Texts such as 1 Corinthians 7:19, Galatians 5:6, and 6:15 show that in the New Testament, circumcision is replaced by baptism, which symbolizes conversion, a “new creation,” a dying to sin and a rising to a new life (see Rom. 6:3, 4). That is why Paul says circumcision is no longer important and that it is “faith working through love” and “keeping the commandments of God” that really matter.

What was the second outward sign that God gave to identify His people, and why was it given? (Exod. 31:13, 17; Ezek. 20:12, 20).

Notice that the Sabbath as a sign goes all the way back to Creation (see Gen. 2:2, 3), whereas circumcision began only with Abraham. Thus Jesus said, in referring to Genesis, “The sabbath was made for humankind” (Mark 2:27, NRSV). It shows that we belong to God—by creation because He made us and by redemption because He justifies and sanctifies us. Thus, although Paul says that circumcision is no longer important, he argues that keeping God’s commandments (which includes the Sabbath) still is important (see Heb. 4:9).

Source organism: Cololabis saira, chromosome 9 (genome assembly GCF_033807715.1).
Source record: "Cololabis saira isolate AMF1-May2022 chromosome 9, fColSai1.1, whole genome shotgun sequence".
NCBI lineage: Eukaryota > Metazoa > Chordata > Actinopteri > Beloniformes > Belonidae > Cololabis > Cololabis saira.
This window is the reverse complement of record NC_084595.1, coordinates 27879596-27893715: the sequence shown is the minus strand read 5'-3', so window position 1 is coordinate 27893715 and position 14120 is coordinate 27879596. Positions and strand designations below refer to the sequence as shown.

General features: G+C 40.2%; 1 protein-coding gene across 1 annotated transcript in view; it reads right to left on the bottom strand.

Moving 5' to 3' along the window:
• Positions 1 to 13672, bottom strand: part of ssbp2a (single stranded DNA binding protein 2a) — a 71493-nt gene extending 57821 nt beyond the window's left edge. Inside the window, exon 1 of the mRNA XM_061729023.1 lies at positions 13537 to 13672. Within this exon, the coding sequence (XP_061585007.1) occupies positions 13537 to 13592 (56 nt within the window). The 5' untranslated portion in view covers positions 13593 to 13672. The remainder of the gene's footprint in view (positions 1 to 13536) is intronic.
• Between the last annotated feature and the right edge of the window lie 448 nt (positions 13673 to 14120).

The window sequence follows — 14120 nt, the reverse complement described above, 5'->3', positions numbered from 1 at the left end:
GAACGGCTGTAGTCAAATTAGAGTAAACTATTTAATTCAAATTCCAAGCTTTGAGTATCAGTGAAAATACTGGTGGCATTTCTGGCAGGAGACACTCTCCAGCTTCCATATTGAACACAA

How do your thoughts and intentions reveal whether or not you truly have been circumcised in the heart?

MONDAY June 11

The Beast and False Worship

Read the following texts. What do they teach us about the importantance of avoiding “the mark of the beast”? Rev. 13:17; 14:9, 10; 16:2.

Receiving the undiluted wrath of God, being punished by the seven last plagues, and, in the end, being cast into the lake of fire—all of these things happen to those who bear the mark of the beast. What a contrast to those who refuse the mark of the beast and stand on the sea of glass triumphantly singing praise to God and the Lamb!

What is this mark that no one would want to receive? Clearly, the above verses connect it with false worship. Also, as we saw in a previous lesson, the fourth beast power of Daniel 7, in its latter phase (also depicted as the sea beast of Revelation 13), would “think to change times and laws” (Dan. 7:25). One law that it thought to change was the Sabbath, the fourth commandment—the only one of the ten that refers to time and points directly to God as the One who “made heaven and earth, the sea, and all that in them is, and rested the seventh day” (Exod. 20:11).